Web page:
Dear Wendy Wisdom,
My second marriage ended a few years ago. My daughter graduated from college
this year. Lately I feel lost. I keep thinking there’s someone I could meet
who would make my life exciting and important.
But when I have dinner with friends of friends,
the restaurant roars like a wind-tunnel of mutual boredom.
I keep using Google to locate people I dated, or had crushes on,
twenty or thirty years ago. But of course they turn out to have spouses, kids, lives
they don’t feel a craving to reconnect with me–only a brief curiosity.
Their e-mails say “How nice to hear from you”–but their messages get
shorter and shorter; the fourth message is nothing but
“Hope things work out!” In coffeeshops I see attractive individuals;
I think I sometimes stare at them too long. Once or twice
I’ve followed someone along a snowswept sidewalk
trying to think of something to say–“Would you like another decaf mocha?”
I feel invisible. I feel like a coat on a second-hand rack. I feel
like wet snow clinging to the side of a mail truck. What do you suggest?
–Mopey in Minneapolis
First of all, moping is extremely unattractive.
The only reliable way to make oneself attractive is through
sustained intense interest in some subject (other than romance and sex).
Sustained intense interest is impossible to fake. Meanwhile,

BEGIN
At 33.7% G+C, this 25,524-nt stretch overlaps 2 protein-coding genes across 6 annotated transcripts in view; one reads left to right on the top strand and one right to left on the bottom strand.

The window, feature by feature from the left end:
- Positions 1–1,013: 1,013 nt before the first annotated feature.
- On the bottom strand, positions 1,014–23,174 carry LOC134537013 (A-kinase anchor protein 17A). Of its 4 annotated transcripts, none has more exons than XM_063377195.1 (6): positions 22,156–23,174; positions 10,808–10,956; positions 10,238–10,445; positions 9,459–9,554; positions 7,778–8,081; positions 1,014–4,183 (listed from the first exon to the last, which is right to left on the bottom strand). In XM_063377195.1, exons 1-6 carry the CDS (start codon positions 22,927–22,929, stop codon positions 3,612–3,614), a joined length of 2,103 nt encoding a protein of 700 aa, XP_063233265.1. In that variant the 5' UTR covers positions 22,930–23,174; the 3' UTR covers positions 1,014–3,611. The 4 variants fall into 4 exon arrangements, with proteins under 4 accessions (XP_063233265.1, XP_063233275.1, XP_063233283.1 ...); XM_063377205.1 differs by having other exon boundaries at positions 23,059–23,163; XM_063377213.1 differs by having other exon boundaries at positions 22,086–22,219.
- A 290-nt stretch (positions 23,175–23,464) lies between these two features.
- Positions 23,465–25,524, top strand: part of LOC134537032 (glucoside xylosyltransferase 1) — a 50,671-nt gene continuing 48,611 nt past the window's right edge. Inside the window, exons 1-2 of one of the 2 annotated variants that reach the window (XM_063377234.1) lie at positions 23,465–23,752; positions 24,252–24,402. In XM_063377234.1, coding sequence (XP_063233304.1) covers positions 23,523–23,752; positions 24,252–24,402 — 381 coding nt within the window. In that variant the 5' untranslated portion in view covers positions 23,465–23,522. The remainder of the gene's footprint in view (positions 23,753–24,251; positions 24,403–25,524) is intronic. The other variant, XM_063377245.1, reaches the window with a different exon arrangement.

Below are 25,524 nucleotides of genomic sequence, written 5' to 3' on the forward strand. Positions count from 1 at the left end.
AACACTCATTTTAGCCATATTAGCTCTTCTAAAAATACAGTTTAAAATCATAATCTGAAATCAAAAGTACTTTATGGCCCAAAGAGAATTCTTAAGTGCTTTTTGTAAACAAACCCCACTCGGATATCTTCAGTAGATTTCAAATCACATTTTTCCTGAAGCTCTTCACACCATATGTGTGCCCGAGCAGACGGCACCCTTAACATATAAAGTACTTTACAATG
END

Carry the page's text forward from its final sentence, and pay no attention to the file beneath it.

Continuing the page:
you need to consider that relationship with another actual person
may not be able to give you the sense of visibility, significance, importance
you long for. Certainly if the idea of relationship is for you
essentially a conduit toward orgasm, your quest is doomed
by its objective. Orgasm is terribly overrated. It is chemically addictive,
but like other drugs it betrays you and leaves you grimacing in the bathroom.
If orgasm is what your daydreams basically hanker toward,
the only cure is old age–if that. Meanwhile,
it’s true there are probably persons in the world with whom you could have
a fabulously meaningful and fulfilling friendship. Think of Emma Thompson
as she seems–the real-person equivalent of Emma Thompson probably does exist
within twenty miles of where you live in Minneapolis. But
you are very unlikely to find her. Therefore
what I suggest to you is: representation. Create
representations of your loneliness, your lostness, your boredom, your moping.
You seem to be good with words, so do your representing in words.
Represent the ice-crusted streets, the streetlights seen through wet windshields,
the vapid conversations about the Vikings and college tuition fees and sitcoms
and the brevity of years, also represent the alarming streaks of intelligence
that appear in some conversations, also the ponytailed waitress
whose smile complicates her expert curtness and whom you overhear
telling a waiter “I´m still living with Ashley and Kristie
because when I´m alone I just cry all the time.” Represent
all this in great detail. Also represent the experiences, encounters
you wish could happen–with fierce attention to detail.
Elaborate your representations so richly that a reader can virtually live in them!
Then let that reader be your dear companion,
Imagine that reader sitting thoughtfully beside a lamp on the far side of the room.